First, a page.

Because the thyroid hormones play a key role in regulating how the body produces and uses energy (metabolism), it’s not surprising that both hypothyroidism and hyperthyroidism can lead to fatigue. In hypothyroidism, this tiredness is caused by slowed metabolism, meaning that the body is unable to produce enough energy to function; in hyperthyroidism, a sped up metabolism causes an initial increase in energy levels that is unsustainable and eventually leads to fatigue. As such, restoring the thyroid to normal function can alleviate fatigue and make you feel more energetic.
We’ve already established that the thyroid regulates metabolism, but what does this have to do with body weight? Simply put, your metabolic rate determines how many calories your body burns to sustain itself. When your metabolism slows down, so does the number of calories burned by your body, and vice versa.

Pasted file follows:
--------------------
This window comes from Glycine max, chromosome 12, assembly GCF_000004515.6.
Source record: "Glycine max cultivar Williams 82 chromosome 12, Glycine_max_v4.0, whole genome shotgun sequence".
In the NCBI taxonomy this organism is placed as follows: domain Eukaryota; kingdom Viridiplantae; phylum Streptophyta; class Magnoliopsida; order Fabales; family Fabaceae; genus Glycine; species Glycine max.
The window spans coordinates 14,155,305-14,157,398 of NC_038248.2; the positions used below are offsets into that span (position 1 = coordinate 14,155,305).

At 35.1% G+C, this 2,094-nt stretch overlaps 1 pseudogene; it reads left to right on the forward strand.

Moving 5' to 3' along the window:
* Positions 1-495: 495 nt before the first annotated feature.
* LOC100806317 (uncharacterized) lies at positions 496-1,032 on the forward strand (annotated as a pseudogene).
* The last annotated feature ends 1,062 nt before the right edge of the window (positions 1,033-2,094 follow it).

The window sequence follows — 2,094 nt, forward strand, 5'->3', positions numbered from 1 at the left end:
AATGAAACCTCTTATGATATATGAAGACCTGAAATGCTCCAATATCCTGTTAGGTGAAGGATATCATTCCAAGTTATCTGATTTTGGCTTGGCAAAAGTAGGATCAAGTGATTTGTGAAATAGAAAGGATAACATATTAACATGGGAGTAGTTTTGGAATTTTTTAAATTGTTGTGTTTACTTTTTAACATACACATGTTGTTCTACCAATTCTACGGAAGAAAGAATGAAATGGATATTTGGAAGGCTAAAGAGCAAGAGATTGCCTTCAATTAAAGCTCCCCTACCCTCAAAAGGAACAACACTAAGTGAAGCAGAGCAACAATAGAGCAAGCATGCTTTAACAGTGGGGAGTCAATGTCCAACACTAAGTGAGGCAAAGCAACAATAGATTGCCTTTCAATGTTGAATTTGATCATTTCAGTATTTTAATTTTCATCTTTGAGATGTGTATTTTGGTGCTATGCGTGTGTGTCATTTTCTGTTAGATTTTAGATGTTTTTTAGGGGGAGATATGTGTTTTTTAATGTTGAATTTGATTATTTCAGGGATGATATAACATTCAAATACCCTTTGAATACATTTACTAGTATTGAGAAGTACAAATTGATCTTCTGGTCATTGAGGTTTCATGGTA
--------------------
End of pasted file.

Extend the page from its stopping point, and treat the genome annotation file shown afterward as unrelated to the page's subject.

Since body weight is determined by how many calories you eat versus how many your body burns, this explains why hyperthyroidism can lead to weight loss, while hypothyroidism can have the opposite effect. In this way, taking thyroid supplements can help you lose or gain weight, even without making any changes to your diet.
When your whole body slows down or speeds up as a result of thyroid dysfunction, energy and weight are not the only things affected; so is the brain. In the case of hypothyroidism, this means sluggish performance characterized by problems such as brain fog, forgetfulness, and a depression.
Hyperthyroidism, on the other hand, can cause the opposite cognitive problems, such as nervousness, anxiety, restlessness, and insomnia. In this way, restoring proper thyroid function can have a major impact on your cognition.
It’s Not Always the Thyroid